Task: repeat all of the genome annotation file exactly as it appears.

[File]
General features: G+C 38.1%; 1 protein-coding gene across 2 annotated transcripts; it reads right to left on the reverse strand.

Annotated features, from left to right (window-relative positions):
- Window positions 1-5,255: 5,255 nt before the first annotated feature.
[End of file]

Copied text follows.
General features: G+C 38.1%; 1 protein-coding gene across 2 annotated transcripts; it reads right to left on the reverse strand.

Annotated features, from left to right (window-relative positions):
- Window positions 1-5,255: 5,255 nt before the first annotated feature.